Trade for Health
Trade for Health, not health for trade! The objective of EPHA’s campaign on EU international trade policy is to protect and promote public health, to ensure policy coherence between trade and public health and to guarantee policy and regulatory space for governments and the EU.
About our work on international trade
EPHA is the main public health NGO engaging with international trade at the European level. This is reflected in the fact that EPHA is the only health NGO member of the European Commission‘s Expert Group on Trade, which regularly meets to discuss the latest developments in trade negotiations and policy, and to enable stakeholders to give input to the European Commission.
EPHA’s work to mainstream public health in international trade
EPHA’s work on trade issues dates back to 2013, beginning with advocacy around the Transatlantic Trade and Investment Partnership (TTIP) negotiations, which, at that time, was high on the EU agenda. As the EU holds the exclusive right to negotiate trade deals on behalf of the Member States, Brussels is the centre of European trading decisions. Although international trade might seem unrelated to public health, the way in which trade of alcohol, food and tobacco has developed, as well as the way in which rules regarding regulatory cooperation, investor protection rules limiting the health policy space, intellectual property rights, public procurement and public services clauses are set, has resulted in trade having a a wide-ranging impact, affecting many areas of health directly.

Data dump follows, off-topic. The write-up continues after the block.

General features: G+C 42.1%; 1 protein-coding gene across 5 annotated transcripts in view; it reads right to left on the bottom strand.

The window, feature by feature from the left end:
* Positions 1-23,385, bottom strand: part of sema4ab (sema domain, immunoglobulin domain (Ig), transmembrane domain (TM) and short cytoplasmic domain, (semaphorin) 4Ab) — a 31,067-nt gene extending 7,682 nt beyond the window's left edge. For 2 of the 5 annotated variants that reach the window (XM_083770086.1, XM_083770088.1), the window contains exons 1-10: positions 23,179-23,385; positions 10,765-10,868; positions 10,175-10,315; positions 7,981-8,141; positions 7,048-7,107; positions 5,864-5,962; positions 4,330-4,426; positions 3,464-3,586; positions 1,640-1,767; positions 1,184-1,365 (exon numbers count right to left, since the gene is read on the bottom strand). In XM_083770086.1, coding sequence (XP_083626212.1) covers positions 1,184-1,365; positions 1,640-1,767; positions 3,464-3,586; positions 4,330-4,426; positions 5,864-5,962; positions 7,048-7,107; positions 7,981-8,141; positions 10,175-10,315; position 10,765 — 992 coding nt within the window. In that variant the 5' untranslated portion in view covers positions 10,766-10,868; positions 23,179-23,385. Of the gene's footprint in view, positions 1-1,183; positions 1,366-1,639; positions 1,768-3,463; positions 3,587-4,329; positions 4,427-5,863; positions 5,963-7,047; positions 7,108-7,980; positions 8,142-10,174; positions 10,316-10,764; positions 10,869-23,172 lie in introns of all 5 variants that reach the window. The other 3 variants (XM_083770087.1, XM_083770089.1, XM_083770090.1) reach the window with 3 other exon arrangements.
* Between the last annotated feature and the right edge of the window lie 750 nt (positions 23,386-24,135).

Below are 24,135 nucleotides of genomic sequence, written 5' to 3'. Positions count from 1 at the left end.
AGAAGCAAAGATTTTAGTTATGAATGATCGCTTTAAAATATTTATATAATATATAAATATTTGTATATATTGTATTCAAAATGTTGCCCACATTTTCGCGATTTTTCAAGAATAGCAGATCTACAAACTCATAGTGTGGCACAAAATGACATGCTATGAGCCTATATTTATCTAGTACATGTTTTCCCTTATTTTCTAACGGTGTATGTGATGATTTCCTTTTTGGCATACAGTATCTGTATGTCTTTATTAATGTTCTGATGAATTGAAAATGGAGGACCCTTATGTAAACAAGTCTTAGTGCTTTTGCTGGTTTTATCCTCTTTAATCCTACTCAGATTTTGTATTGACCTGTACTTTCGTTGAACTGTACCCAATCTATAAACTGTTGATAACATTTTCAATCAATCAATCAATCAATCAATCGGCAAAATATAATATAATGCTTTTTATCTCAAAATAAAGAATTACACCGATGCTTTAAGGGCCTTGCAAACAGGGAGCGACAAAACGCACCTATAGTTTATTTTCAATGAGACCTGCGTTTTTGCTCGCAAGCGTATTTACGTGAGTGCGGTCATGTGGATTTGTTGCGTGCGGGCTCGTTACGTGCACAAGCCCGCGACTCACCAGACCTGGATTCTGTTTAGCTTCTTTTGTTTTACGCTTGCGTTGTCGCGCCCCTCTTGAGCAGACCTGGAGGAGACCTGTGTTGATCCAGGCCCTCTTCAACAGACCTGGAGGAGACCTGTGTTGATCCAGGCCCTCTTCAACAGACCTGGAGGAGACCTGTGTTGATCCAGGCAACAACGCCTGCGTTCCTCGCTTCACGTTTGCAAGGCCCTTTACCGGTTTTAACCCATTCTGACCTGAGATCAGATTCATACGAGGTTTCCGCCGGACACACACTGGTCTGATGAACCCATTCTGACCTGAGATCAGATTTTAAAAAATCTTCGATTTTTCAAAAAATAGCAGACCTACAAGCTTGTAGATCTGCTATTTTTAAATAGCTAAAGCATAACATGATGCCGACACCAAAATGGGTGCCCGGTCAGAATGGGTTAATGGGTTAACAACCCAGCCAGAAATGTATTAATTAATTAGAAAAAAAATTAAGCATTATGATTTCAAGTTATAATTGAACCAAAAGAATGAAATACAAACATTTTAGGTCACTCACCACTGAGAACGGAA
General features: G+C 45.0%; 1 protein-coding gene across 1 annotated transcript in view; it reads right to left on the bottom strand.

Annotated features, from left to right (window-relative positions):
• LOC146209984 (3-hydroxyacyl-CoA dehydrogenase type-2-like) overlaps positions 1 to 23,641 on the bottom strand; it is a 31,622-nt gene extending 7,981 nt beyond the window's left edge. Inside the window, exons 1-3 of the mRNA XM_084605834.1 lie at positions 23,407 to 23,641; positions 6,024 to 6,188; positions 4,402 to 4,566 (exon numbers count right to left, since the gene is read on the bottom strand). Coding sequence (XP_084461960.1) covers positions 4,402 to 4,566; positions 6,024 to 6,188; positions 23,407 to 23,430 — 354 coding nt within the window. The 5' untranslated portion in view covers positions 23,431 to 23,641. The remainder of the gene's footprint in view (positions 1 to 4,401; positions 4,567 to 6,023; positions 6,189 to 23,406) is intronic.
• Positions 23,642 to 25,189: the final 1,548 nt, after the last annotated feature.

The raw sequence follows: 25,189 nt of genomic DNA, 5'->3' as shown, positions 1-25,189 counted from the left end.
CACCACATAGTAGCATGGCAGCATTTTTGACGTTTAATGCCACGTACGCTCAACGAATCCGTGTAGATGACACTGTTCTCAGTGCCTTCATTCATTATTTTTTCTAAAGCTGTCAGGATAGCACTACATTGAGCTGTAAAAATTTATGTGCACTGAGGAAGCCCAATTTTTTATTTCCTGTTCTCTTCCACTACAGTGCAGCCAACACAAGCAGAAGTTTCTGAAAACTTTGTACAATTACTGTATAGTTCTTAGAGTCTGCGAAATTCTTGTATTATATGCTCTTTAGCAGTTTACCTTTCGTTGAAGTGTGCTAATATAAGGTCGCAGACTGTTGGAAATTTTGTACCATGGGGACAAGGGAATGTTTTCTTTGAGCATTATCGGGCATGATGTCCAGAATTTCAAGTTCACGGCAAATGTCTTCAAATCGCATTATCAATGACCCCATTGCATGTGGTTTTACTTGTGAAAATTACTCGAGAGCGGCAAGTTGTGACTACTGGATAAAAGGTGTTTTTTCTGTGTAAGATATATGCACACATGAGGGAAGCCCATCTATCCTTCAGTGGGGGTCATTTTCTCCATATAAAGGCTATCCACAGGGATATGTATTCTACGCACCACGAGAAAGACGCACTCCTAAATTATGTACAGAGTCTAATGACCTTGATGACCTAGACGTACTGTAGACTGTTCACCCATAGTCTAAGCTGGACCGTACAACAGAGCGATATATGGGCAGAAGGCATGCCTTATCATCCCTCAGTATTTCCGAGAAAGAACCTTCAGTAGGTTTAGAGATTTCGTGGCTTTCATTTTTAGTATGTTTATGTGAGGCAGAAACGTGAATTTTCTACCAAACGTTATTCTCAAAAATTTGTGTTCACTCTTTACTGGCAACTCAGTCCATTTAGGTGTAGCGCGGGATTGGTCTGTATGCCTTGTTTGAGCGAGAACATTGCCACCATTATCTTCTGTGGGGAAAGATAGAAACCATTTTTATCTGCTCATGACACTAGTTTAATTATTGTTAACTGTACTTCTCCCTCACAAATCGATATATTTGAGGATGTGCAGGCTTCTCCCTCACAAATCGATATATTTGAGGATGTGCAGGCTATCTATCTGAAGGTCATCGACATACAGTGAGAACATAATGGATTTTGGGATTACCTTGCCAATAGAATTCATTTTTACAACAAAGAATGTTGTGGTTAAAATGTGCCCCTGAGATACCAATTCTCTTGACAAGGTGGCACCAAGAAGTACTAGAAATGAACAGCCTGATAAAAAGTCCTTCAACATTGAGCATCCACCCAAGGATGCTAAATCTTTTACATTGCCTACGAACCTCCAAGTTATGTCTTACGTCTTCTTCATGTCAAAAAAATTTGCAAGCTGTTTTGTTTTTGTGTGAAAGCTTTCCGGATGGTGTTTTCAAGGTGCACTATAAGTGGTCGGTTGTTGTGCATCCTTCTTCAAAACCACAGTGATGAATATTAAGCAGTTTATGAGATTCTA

To highlight this impact , at the 11th July 2018 meeting of the Trade Expert Group, EPHA requested the opportunity to present the EPHA Risk Register covering the EU‘s negotiations with Latin America (Mercosur, Mexico, Chile), under the agenda point on Mercosur negotiations. EPHA’s contribution focused on the relationship between trade and tobacco-related health problems as well as the importance of health impact assessments of trade agreements. Based on the Latin America Risk Register EPHA has developed a general risk register which includes recommendations for future EU trade agreements to protect health.
EPHA also elaborated on the health impacts of TTIP and the EU-Canada equivalent, the Comprehensive Economic and Trade Agreement (CETA). EPHA was one of the health members of the now-frozen TTIP advisory group, while the declaration attached to CETA mentions public health several times. The EPHA publication ‘The unhealthy side effects of CETA is available here